Embedded Linux: A rant about Bitbake

6 minute read Published: 2021-03-08

This blog post is me blowing off steam but maybe it is entertaining. Maybe you also have this pain and we can form some in of support group for for those affected by Bitbake or build systems more generally.

At my day job I spend a reasonable amount of time fighting with Bitbake. Bitbake for those of you lucky enough not to maintain an Embedded Linux distribution is the de facto tool for developing Linux distributions targeted at embedded devices. Typical use cases range from space craft to loud speakers despite Bitbake being a pain in the arse it is rather prolific and arguable the right tool for some of those jobs. Typically one doesn't just use Bitbake, to speed up development a bit, one uses components from the Yocto/OpenEmbedded projects and/or some commercially supported bits and bobs.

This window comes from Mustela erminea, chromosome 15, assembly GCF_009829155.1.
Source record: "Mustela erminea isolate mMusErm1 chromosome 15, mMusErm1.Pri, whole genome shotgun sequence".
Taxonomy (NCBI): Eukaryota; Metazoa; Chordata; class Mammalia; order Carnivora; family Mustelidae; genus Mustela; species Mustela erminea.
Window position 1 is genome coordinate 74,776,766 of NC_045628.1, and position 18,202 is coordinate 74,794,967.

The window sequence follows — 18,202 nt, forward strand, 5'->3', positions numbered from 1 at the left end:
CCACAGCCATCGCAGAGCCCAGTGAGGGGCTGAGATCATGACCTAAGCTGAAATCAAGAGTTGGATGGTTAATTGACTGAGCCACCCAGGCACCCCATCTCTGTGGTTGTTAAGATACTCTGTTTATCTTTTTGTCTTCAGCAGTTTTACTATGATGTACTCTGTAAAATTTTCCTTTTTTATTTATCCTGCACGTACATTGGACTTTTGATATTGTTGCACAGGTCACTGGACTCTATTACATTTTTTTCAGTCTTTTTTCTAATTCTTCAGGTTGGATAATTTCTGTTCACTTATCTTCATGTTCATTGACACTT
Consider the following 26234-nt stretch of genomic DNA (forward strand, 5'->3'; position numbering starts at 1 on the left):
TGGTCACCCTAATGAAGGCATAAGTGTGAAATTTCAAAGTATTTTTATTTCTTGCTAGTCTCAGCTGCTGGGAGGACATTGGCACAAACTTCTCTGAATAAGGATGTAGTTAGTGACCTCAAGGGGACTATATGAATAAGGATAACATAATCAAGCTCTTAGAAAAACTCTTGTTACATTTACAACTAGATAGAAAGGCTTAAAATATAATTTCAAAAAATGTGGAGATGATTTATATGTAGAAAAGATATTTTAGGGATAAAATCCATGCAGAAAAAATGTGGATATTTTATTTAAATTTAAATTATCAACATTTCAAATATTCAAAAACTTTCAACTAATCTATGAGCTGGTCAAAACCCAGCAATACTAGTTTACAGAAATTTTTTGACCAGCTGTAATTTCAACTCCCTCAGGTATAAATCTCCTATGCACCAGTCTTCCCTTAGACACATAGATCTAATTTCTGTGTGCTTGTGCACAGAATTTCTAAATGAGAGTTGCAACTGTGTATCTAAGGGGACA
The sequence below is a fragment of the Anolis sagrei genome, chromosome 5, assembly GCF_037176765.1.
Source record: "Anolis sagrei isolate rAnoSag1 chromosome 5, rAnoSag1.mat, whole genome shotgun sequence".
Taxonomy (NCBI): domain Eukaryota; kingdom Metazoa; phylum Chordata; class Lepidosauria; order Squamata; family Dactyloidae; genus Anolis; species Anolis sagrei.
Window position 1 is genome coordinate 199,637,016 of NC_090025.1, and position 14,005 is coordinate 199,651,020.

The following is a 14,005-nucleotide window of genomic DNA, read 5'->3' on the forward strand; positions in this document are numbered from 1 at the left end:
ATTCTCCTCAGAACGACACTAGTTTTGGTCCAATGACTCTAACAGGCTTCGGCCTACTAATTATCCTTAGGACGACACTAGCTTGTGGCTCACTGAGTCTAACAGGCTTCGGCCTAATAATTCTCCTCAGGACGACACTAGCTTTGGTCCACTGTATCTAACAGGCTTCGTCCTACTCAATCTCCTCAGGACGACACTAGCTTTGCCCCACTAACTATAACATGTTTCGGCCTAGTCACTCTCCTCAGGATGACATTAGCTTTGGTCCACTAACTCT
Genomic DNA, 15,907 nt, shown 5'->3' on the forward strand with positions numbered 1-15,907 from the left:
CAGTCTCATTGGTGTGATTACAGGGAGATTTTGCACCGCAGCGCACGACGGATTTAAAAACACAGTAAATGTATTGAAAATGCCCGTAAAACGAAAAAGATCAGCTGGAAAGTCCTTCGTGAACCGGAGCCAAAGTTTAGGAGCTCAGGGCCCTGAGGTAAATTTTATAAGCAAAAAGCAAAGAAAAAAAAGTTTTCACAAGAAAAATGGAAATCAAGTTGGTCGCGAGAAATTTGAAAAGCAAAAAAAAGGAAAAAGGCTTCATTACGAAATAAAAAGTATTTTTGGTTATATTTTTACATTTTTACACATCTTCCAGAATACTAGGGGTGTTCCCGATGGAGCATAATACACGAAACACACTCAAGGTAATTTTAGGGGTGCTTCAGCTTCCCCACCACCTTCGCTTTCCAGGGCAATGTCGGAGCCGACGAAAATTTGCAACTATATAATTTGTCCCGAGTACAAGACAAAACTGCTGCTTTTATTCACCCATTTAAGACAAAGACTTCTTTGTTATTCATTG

Bitabake build recipes that tend to output packages or file system images. These recipes contain tasks Bitbake has a standard set of tasks that it executes in a set order (e.g. do_compile, do_install) although one can inject tasks anywhere and/or inject code into existing tasks; more on that mess later. Recipes can import classes to get standard implementations of tasks for example there is a class for Automake so writing recipes for projects that use Automake is relatively easy. The most important feature however is the ability to layer collections recipes on top of each over using Bitbake layers.